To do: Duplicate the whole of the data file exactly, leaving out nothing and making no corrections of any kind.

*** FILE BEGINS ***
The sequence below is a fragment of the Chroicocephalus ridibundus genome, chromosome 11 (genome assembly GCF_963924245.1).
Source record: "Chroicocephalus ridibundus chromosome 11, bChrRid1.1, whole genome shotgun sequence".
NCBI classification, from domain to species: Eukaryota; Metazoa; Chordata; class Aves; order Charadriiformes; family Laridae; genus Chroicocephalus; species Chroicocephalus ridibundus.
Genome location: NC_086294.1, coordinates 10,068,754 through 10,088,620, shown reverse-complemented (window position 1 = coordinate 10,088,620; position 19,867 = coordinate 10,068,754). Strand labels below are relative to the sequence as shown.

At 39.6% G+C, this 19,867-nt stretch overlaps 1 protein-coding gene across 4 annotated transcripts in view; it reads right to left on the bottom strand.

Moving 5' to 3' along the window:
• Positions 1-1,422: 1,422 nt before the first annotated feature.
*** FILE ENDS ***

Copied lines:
The sequence below is a fragment of the Chroicocephalus ridibundus genome, chromosome 11 (genome assembly GCF_963924245.1).
Source record: "Chroicocephalus ridibundus chromosome 11, bChrRid1.1, whole genome shotgun sequence".
NCBI classification, from domain to species: Eukaryota; Metazoa; Chordata; class Aves; order Charadriiformes; family Laridae; genus Chroicocephalus; species Chroicocephalus ridibundus.
Genome location: NC_086294.1, coordinates 10,068,754 through 10,088,620, shown reverse-complemented (window position 1 = coordinate 10,088,620; position 19,867 = coordinate 10,068,754). Strand labels below are relative to the sequence as shown.

At 39.6% G+C, this 19,867-nt stretch overlaps 1 protein-coding gene across 4 annotated transcripts in view; it reads right to left on the bottom strand.

Moving 5' to 3' along the window:
• Positions 1-1,422: 1,422 nt before the first annotated feature.